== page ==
Enrollment for the after school program’s winter trimester will open on Monday, November 8. We are excited to offer an engaging and enriching program that complements the academic excellence of the school day. Please click the dropdown below for detailed information regarding our winter trimester and registration process.
Information on After School Registration
- We are opening enrollment for our winter trimester for students in pre-k through grade 5: Monday through Thursday, 3:30 to 5:30 p.m., and Fridays, 12:30 to 5:30 p.m. Additionally, we offer programming for middle school students on Fridays from 12:30 to 5:30 p.m.
- Registration will take place through Veracross. Enrollment opens on Monday, November 8, and closes Friday, November 26. Click here to register.
- Please be aware that once you register your child(ren), your confirmation email will list the line item of Mon-Thu or Friday. Mon-Thu does not mean you are registered for every day. our child will only be enrolled for the days you selected on the registration page. You can confirm your selection during the three-week enrollment period by clicking launch sign-up on the registration page. We highly recommend taking a screenshot after selecting your child’s schedule, so you have a copy for your records. Unfortunately, the specific days you have selected will not show up in the confirmation email. Our tech team has submitted an enhancement request to Veracross so they can address this issue in the future.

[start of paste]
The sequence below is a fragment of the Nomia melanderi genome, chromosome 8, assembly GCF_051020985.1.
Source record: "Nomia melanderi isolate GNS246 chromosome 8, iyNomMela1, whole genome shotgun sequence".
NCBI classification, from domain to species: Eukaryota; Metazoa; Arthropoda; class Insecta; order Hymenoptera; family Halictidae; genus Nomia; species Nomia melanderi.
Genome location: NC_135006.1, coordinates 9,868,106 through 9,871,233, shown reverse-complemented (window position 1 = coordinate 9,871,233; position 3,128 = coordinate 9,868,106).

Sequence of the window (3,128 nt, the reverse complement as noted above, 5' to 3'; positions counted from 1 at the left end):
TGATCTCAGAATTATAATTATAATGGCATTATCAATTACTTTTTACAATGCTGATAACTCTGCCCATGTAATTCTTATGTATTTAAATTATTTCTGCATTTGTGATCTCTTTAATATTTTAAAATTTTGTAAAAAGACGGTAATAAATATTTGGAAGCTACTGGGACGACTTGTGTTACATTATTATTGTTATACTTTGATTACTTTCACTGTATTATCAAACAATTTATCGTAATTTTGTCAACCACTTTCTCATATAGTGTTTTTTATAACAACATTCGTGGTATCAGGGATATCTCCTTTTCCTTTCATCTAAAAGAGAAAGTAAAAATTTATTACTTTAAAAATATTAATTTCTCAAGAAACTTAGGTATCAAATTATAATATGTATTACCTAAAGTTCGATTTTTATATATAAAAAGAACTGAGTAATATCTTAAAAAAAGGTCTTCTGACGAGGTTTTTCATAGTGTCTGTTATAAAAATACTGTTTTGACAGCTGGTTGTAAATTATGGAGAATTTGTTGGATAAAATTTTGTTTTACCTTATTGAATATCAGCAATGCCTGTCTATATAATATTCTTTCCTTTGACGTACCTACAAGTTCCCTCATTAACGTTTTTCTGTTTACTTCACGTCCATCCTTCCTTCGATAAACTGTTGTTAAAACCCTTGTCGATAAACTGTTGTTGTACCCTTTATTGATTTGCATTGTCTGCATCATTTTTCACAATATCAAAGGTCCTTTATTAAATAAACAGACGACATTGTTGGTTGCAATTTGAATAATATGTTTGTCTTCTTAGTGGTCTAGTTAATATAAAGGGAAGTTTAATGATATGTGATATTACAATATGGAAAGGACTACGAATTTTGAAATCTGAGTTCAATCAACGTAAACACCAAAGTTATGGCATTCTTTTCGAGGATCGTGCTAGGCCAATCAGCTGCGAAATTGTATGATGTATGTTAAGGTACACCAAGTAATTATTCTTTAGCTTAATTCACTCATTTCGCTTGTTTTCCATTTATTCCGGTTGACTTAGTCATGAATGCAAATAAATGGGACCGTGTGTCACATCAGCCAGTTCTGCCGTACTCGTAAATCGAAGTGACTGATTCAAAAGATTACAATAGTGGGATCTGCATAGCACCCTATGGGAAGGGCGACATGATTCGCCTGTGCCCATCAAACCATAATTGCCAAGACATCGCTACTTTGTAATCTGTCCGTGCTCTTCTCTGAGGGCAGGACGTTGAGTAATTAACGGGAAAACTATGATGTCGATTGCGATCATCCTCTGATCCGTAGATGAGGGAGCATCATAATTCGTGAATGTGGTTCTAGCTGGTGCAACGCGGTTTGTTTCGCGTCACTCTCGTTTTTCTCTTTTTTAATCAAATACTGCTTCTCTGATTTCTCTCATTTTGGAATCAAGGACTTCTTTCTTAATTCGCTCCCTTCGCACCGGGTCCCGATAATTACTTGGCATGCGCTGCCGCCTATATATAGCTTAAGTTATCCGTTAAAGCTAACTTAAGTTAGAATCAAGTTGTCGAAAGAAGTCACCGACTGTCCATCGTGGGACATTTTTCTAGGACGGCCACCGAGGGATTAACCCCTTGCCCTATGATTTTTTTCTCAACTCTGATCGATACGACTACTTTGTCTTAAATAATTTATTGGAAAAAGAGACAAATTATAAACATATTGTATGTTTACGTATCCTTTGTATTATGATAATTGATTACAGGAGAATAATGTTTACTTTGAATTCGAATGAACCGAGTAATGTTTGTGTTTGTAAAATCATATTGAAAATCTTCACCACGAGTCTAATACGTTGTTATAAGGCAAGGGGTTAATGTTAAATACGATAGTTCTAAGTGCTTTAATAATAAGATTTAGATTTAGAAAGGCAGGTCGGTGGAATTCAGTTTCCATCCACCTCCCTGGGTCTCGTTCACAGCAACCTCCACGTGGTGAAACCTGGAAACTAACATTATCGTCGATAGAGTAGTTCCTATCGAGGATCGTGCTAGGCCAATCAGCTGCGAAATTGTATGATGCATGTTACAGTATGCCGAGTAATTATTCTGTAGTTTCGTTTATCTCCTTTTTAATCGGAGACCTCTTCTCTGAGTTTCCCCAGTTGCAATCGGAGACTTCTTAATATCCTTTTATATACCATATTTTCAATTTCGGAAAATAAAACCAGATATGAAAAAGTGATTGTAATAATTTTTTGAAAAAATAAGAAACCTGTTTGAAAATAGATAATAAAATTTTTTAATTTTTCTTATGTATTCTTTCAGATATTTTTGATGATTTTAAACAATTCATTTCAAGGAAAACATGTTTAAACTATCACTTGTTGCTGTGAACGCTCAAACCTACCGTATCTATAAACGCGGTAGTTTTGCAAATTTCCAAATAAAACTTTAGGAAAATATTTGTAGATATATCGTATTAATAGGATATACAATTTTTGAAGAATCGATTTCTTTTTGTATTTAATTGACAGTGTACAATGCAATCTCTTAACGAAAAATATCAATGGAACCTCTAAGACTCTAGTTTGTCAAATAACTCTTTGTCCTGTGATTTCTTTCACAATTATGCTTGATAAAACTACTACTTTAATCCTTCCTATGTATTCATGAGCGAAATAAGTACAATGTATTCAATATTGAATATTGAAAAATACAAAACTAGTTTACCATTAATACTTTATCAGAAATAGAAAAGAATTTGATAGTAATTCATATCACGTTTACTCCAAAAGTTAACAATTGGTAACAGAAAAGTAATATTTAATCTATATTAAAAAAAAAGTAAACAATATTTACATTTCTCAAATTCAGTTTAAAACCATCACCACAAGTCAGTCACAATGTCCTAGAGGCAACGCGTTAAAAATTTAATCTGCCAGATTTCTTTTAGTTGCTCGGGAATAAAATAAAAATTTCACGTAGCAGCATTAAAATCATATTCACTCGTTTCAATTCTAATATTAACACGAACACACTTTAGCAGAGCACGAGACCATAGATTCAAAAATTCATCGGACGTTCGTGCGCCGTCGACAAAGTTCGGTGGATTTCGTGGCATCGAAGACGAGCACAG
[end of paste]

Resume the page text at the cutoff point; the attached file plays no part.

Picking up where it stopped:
- After school enrollment is on a first-come, first-served basis. Please be aware we are unable to provide refunds for after school. You can find pricing for the 2021-2022 school year here.
- You must register children individually for the trimester. There is no drop-in after school.
- We are not offering enrichments at this time. We hope to return to our enrichment programs later in the school year.
- Our winter trimester dates are November 29 through March 11. Kindly note in the school calendar dates when there is no programming, and after school closes early. You can also find these details here.
Please reach out if you have any questions regarding our programming to Blair Fross, director of after school and enrichment programs, or Denali Kikuchi, auxiliary programs coordinator.
Students Wrap Up a Great Fall
After school students celebrated fall last week with the annual After School Fall Festival! A scavenger hunt challenged them to work together and search our entire campus for small prizes and clues such as the one below. Can you figure it out? The mummy relay, in which lower school students raced to wrap a middle school student into a toilet paper mummy, allowed students to engage in cross-graded playful competition. The fun included decorating pumpkins, designing beaded spiders, and enjoying seasonal snacks together on Big Blue!
Tales of a pirate, a gnome, or a fairy,
A princess, a monster, a wizard named Harry.
This place you must head,
Let’s hope you’re well-read,
Find your next Fall Fest clue in the…
HEALTH & WELLNESS NEWS
Weekly COVID Testing Update
The first week of November brought a positive test. Again, our double-swab testing did its job: an adult pool came back inconclusive, the individual swabs were run, and the positive case was identified. Thankfully, the faculty member is doing well—and as their interactions with students were all outside, there are no close contacts who need to quarantine. Thank you all for your good wishes for the affected faculty member!
Concerts Planned for 2021-22
The music team is excited to announce three special musical events this year: the Winter Concert, the February Ensembles Celebration, and the Spring Concert. Mark your calendar!
Thursday, December 16 at 6:30 p.m.: The Winter Concert will feature the talented musicians who participate in lower school chorus and middle school chorus, the guitar, world drumming, and wind ensembles, and the orchestra.